DSSS alleges Czech Interior Ministry orchestrated attack on singer, will sue for libel and slander
The case of the recently reported attack on Tonya Graves, the singer with the band Monkey Business, allegedly committed by racist promoters of the extremist Workers' Social Justice Party (Dělnická strana sociální spravedlnosti - DSSS), has moved into a new phase. The DSSS is no longer asking for an objective investigation, but is considering filing criminal charges of slander against Graves for repeatedly claiming to the media that "she was physically assaulted by DSSS promoters, who pulled her hair and spit at her", as the DSSS statement reads.
The DSSS does not consider Graves' claims to be true because the Police of the Czech Republic issued an official press release about the incident that merely describes a verbal incident between Graves and an unidentified man. DSSS party chair Tomáš Vandas has labeled the entire affair of the alleged physical assault on the singer "an intentional, pre-arranged provocation against the Workers' Party, which could have involved undercover Interior Ministry units."
The DSSS may also file criminal libel charges against some of the media outlets that have reported the incident. The party leadership says journalists are carrying out a campaign to discredit it.
Police have not yet closed the case and are still investigating. For the time being, testimonies indicate that the scuffle was started by a man who was not a local.
The singer described the incident as follows: "I encountered some people from the Workers' Social Justice Party at the restaurant. I was alone and it was unpleasant, they were not glad to see me there. They started shouting racist slogans at me, pulling me by the hair and spitting at me." When asked by Czech Television how she knew her attackers were "people from the DSSS", she said one of the police officers told her they were.
Tomáš Koška, who runs the discotheque where Monkey Business later performed, told the media that "There was no physical attack on the singer." He said the restaurant staff and other customers handled the incident with the provocateur. "A few punches may have been thrown during that, and a chair may have been thrown," Koška said. Police were reportedly not called until afterward.
A resident of Vimperk also wrote about the incident on Facebook: "Yesterday evening the band Monkey B performed here. A black singer performs with them, and before the show she went for some soup to Hamajda, where some skinheads who came here with the DSSS attacked her. They spit on her, pulled her hair, etc."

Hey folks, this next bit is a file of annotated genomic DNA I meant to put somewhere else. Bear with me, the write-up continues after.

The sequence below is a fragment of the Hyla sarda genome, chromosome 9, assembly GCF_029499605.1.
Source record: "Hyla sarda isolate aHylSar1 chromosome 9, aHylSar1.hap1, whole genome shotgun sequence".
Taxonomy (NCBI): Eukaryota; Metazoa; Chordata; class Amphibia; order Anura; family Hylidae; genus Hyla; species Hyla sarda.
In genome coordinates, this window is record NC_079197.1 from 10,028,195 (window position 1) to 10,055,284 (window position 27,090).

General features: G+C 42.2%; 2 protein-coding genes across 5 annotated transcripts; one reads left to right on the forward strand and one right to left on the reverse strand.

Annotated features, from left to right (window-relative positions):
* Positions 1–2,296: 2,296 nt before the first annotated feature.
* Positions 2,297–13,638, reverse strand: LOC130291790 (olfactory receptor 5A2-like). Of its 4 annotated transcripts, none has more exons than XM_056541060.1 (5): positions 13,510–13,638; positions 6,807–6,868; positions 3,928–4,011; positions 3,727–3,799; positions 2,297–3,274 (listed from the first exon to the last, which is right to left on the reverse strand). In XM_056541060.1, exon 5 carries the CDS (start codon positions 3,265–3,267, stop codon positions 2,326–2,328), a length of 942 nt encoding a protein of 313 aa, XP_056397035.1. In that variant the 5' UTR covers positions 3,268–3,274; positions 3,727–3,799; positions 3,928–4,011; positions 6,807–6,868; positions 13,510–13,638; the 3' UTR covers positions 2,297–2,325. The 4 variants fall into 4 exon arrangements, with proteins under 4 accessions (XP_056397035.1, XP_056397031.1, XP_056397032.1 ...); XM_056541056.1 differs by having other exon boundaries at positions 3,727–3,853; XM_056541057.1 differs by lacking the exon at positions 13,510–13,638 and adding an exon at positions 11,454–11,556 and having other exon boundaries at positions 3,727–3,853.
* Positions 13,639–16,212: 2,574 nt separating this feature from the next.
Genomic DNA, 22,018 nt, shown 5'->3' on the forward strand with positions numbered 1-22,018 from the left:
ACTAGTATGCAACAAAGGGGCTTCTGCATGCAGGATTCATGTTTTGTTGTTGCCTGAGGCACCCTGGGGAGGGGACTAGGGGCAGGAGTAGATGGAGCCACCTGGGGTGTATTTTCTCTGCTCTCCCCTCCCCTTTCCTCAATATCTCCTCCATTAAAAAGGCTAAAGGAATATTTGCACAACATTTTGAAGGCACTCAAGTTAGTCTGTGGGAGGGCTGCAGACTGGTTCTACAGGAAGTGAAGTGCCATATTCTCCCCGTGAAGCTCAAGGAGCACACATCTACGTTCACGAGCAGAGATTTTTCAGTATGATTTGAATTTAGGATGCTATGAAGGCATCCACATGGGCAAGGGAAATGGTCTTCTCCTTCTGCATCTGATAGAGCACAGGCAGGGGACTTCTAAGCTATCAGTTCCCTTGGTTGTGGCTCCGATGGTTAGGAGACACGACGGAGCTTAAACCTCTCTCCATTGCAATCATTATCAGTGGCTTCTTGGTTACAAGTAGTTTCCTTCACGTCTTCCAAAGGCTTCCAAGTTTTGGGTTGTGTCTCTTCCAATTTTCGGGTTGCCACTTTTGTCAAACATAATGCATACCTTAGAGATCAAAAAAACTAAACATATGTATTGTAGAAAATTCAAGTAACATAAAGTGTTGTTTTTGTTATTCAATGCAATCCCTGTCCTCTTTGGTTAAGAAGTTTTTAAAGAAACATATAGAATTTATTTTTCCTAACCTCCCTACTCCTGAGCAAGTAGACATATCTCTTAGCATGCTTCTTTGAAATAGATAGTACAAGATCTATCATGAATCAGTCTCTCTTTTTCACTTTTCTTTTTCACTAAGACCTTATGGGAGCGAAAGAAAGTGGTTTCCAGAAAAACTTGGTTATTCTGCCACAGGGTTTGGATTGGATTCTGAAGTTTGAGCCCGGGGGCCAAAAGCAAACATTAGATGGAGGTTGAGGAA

Graves also said that even though two police officers were in the restaurant, they were off duty and did not help her. "Those officers immediately called for backup and ran into the dining hall. The locals know they are officers and told them it was nothing, that there had been a minor misunderstanding with some man from out of town and they had ejected or shown him out of the restaurant," said Jiří Matzner, spokesperson for the South Bohemian Police.
On Monday, the Vimperk Municipal Police confirmed the incident did occur, adding that state police also responded to it. "The conflicts happened after the riot police had left town. The local party promoters started the incident, which took place at the Stadion restaurant. There was a physical assault which we and the Police of the Czech Republic addressed. We detained two people," Daniel Ziemba, chief constable of the Vimperk Municipal Police, told news server Deník.cz. "The same small group left the Stadion restaurant and headed into U Lázní street where the local Romani people live, chanting anti-Romani slogans on the way. Local residents reported them to us and we addressed the situation together with a Czech Police patrol, which resulted in another detention. Here I must mention that the Romani residents were completely calm."
The incident was preceded by a demonstration organized by the DSSS in Vimperk. Party chair Tomáš Vandas took advantage of the opportunity to repeat the usual disinformation, half-truths and lies that are disseminated on the internet about Romani people, including the purely invented claim that crime in the town is high because of them. Police have repeatedly declared that crime rates in Vimperk are some of the lowest in the region.
Opponents of the DSSS, including local Romani people, also came to Vimperk. They brought protest banners with them in the form of childrens' drawings. There were no skirmishes between them and the more the more numerous group of their adversaries.
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